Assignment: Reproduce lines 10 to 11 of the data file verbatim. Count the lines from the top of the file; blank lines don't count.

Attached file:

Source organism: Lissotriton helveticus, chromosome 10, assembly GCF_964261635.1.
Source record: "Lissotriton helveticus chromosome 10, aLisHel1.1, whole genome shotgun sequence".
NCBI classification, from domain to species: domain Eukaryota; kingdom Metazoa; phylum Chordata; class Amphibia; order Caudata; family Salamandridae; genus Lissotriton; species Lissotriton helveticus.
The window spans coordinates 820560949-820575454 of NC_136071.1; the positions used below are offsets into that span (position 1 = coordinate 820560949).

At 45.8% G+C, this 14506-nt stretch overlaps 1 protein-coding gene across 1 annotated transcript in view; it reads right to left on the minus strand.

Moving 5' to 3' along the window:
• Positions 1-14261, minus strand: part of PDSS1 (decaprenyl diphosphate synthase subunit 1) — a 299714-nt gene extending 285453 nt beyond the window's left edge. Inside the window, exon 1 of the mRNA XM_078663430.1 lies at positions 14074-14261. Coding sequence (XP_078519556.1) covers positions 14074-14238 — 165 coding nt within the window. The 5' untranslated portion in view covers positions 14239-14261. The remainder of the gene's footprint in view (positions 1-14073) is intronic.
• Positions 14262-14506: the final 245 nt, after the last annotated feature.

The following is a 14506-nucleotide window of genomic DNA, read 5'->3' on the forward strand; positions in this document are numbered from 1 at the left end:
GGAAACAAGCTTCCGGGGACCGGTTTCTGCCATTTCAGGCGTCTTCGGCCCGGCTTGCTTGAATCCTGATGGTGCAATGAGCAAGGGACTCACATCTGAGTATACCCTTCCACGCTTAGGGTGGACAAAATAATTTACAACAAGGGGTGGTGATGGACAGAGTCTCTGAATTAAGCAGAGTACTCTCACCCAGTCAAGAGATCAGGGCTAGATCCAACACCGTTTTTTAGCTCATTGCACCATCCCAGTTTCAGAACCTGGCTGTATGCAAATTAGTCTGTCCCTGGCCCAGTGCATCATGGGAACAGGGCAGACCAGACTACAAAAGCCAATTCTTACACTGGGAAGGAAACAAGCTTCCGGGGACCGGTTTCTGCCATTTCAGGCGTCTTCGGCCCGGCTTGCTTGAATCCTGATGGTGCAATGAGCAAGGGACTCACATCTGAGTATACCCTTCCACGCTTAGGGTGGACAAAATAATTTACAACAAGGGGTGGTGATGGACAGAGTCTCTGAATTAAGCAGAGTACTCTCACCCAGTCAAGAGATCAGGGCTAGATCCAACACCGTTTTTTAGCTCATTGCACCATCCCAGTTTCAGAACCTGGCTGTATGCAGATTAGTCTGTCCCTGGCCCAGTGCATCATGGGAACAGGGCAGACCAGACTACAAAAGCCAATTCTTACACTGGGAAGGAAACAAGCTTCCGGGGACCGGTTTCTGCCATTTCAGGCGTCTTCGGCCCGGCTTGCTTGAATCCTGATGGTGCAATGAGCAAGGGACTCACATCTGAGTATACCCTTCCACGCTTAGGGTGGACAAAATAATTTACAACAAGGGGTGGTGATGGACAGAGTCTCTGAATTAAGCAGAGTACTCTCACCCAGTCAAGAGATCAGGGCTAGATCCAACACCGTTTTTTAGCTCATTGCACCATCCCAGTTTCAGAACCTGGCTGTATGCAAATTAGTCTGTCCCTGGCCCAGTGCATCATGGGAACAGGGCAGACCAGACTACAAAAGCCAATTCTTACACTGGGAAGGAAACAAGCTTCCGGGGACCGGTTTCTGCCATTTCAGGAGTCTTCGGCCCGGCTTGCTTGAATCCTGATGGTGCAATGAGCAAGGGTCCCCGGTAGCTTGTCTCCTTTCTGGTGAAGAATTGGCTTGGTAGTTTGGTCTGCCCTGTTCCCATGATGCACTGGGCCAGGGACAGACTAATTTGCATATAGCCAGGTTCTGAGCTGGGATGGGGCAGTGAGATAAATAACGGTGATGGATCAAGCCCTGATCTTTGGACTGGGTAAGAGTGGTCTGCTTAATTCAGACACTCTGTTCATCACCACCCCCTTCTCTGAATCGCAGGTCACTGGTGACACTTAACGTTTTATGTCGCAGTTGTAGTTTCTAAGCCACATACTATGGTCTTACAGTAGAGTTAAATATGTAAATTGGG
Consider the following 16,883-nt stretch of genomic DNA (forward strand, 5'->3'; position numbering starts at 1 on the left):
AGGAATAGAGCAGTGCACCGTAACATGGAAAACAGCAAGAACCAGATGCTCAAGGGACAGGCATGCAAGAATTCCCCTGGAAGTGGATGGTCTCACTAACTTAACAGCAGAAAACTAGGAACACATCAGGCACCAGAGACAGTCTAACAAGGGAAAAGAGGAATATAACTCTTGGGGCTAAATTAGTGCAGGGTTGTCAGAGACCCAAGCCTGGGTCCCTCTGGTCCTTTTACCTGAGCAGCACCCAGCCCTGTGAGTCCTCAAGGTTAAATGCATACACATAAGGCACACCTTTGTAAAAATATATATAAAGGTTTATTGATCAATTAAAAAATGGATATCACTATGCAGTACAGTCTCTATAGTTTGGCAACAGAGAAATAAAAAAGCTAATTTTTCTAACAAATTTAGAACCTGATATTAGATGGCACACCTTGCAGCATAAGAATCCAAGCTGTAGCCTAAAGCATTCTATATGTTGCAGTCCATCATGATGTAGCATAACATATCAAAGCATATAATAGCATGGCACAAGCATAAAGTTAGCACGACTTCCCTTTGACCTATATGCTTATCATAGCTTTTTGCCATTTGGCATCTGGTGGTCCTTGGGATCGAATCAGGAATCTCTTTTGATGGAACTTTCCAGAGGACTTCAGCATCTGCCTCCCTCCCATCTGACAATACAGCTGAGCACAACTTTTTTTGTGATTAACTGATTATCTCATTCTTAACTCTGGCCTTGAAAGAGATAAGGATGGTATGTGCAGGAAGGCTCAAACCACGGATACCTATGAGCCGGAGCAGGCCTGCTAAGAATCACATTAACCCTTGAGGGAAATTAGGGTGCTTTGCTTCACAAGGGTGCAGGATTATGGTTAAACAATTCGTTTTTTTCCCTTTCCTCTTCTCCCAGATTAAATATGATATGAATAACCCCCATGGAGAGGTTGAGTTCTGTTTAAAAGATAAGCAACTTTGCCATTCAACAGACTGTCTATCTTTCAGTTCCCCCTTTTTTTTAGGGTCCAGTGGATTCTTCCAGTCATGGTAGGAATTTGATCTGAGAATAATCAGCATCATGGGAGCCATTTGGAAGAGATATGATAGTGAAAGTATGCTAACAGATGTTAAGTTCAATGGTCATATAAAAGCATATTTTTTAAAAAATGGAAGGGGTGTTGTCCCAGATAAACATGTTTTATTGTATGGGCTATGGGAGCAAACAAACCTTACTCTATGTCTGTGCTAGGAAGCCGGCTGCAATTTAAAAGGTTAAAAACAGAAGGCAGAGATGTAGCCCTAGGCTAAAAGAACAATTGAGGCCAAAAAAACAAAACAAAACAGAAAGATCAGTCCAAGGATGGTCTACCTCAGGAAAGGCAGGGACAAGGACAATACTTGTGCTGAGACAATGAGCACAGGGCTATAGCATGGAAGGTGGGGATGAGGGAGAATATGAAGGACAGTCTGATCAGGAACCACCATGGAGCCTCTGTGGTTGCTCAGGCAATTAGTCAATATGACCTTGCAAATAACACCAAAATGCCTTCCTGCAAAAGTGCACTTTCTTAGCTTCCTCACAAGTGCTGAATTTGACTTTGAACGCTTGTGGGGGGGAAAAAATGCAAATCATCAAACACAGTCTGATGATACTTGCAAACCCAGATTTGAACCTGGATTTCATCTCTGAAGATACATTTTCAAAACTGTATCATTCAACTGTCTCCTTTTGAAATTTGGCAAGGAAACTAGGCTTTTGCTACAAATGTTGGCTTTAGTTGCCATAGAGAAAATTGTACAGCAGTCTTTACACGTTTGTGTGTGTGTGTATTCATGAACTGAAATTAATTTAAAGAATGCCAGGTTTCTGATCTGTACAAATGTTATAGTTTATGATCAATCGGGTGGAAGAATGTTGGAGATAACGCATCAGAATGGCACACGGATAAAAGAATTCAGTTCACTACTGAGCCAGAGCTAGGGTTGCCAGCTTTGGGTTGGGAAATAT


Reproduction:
GGAAACAAGCTTCCGGGGACCGGTTTCTGCCATTTCAGGCGTCTTCGGCCCGGCTTGCTTGAATCCTGATGGTGCAATGAGCAAGGGACTCACATCTGAGTATACCCTTCCACGCTTAGGGTGGACAAAATAATTTACAACAAGGGGTGGTGATGGACAGAGTCTCTGAATTAAGCAGAGTACTCTCACCCAGTCAAGAGATCAGGGCTAGATCCAACACCGTTTTTTAGCTCATTGCACCATCCCAGTTTCAGAACCTGGCTGTATGCAAATTAGTCTGTCCCTGGCCCAGTGCATCATGGGAACAGGGCAGACCAGACTACAAAAGCCAATTCTTACACTGGGAAGGAAACAAGCTTCCGGGGACCGGTTTCTGCCATTTCAGGCGTCTTCGGCCCGGCTTGCTTGAATCCTGATGGTGCAATGAGCAAGGGACTCACATCTGAGTATACCCTTCCACGCTTAGGGTGGACAAAATAATTTACAACAAGGGGTGGTGATGGACAGAGTCTCTGAATTAAGCAGAGTACTCTCACCCAGTCAAGAGATCAGGGCTAGATCCAACACCGTTTTTTAGCTCATTGCACCATCCCAGTTTCAGAACCTGGCTGTATGCAGATTAGTCTGTCCCTGGCCCAGTGCATCATGGGAACAGGGCAGACCAGACTACAAAAGCCAATTCTTACACTGGGAAGGAAACAAGCTTCCGGGGACCGGTTTCTGCCATTTCAGGCGTCTTCGGCCCGGCTTGCTTGAATCCTGATGGTGCAATGAGCAAGGGACTCACATCTGAGTATACCCTTCCACGCTTAGGGTGGACAAAATAATTTACAACAAGGGGTGGTGATGGACAGAGTCTCTGAATTAAGCAGAGTACTCTCACCCAGTCAAGAGATCAGGGCTAGATCCAACACCGTTTTTTAGCTCATTGCACCATCCCAGTTTCAGAACCTGGCTGTATGCAAATTAGTCTGTCCCTGGCCCAGTGCATCATGGGAACAGGGCAGACCAGACTACAAAAGCCAATTCTTACACTGGGAAGGAAACAAGCTTCCGGGGACCGGTTTCTGCCATTTCAGGAGTCTTCGGCCCGGCTTGCTTGAATCCTGATGGTGCAATGAGCAAGGGTCCCCGGTAGCTTGTCTCCTTTCTGGTGAAGAATTGGCTTGGTAGTTTGGTCTGCCCTGTTCCCATGATGCACTGGGCCAGGGACAGACTAATTTGCATATAGCCAGGTTCTGAGCTGGGATGGGGCAGTGAGATAAATAACGGTGATGGATCAAGCCCTGATCTTTGGACTGGGTAAGAGTGGTCTGCTTAATTCAGACACTCTGTTCATCACCACCCCCTTCTCTGAATCGCAGGTCACTGGTGACACTTAACGTTTTATGTCGCAGTTGTAGTTTCTAAGCCACATACTATGGTCTTACAGTAGAGTTAAATATGTAAATTGGG
Consider the following 16,883-nt stretch of genomic DNA (forward strand, 5'->3'; position numbering starts at 1 on the left):